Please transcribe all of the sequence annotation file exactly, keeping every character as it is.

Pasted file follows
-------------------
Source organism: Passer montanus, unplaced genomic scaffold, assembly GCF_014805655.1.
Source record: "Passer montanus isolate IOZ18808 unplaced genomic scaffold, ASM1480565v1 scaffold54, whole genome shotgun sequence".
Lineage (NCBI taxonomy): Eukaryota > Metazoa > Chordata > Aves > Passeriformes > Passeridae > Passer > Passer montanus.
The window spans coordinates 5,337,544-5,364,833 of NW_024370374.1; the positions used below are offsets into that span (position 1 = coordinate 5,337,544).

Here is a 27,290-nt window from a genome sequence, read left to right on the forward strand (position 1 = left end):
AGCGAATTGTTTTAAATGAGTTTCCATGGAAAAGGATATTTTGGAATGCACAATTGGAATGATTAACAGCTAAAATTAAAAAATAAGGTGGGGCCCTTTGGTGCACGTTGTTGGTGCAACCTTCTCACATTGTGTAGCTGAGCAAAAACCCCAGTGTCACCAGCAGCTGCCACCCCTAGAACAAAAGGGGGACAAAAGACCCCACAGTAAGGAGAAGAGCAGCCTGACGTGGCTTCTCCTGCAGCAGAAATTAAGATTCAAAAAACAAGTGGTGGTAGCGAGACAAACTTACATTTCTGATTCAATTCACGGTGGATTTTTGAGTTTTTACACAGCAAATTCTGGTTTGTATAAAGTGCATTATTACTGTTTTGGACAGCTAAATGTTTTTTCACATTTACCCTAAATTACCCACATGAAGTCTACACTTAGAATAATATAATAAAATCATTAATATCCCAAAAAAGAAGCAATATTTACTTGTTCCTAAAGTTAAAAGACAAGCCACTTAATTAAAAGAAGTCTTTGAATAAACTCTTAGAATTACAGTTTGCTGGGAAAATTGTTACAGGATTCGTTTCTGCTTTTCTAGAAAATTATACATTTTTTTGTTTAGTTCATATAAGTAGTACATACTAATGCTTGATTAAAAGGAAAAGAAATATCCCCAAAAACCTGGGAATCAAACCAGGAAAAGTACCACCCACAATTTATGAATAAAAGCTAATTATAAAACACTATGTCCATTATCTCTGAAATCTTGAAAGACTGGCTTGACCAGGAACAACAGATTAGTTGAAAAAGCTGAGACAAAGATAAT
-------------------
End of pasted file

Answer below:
Source organism: Passer montanus, unplaced genomic scaffold, assembly GCF_014805655.1.
Source record: "Passer montanus isolate IOZ18808 unplaced genomic scaffold, ASM1480565v1 scaffold54, whole genome shotgun sequence".
Lineage (NCBI taxonomy): Eukaryota > Metazoa > Chordata > Aves > Passeriformes > Passeridae > Passer > Passer montanus.
The window spans coordinates 5,337,544-5,364,833 of NW_024370374.1; the positions used below are offsets into that span (position 1 = coordinate 5,337,544).

Here is a 27,290-nt window from a genome sequence, read left to right on the forward strand (position 1 = left end):
AGCGAATTGTTTTAAATGAGTTTCCATGGAAAAGGATATTTTGGAATGCACAATTGGAATGATTAACAGCTAAAATTAAAAAATAAGGTGGGGCCCTTTGGTGCACGTTGTTGGTGCAACCTTCTCACATTGTGTAGCTGAGCAAAAACCCCAGTGTCACCAGCAGCTGCCACCCCTAGAACAAAAGGGGGACAAAAGACCCCACAGTAAGGAGAAGAGCAGCCTGACGTGGCTTCTCCTGCAGCAGAAATTAAGATTCAAAAAACAAGTGGTGGTAGCGAGACAAACTTACATTTCTGATTCAATTCACGGTGGATTTTTGAGTTTTTACACAGCAAATTCTGGTTTGTATAAAGTGCATTATTACTGTTTTGGACAGCTAAATGTTTTTTCACATTTACCCTAAATTACCCACATGAAGTCTACACTTAGAATAATATAATAAAATCATTAATATCCCAAAAAAGAAGCAATATTTACTTGTTCCTAAAGTTAAAAGACAAGCCACTTAATTAAAAGAAGTCTTTGAATAAACTCTTAGAATTACAGTTTGCTGGGAAAATTGTTACAGGATTCGTTTCTGCTTTTCTAGAAAATTATACATTTTTTTGTTTAGTTCATATAAGTAGTACATACTAATGCTTGATTAAAAGGAAAAGAAATATCCCCAAAAACCTGGGAATCAAACCAGGAAAAGTACCACCCACAATTTATGAATAAAAGCTAATTATAAAACACTATGTCCATTATCTCTGAAATCTTGAAAGACTGGCTTGACCAGGAACAACAGATTAGTTGAAAAAGCTGAGACAAAGATAAT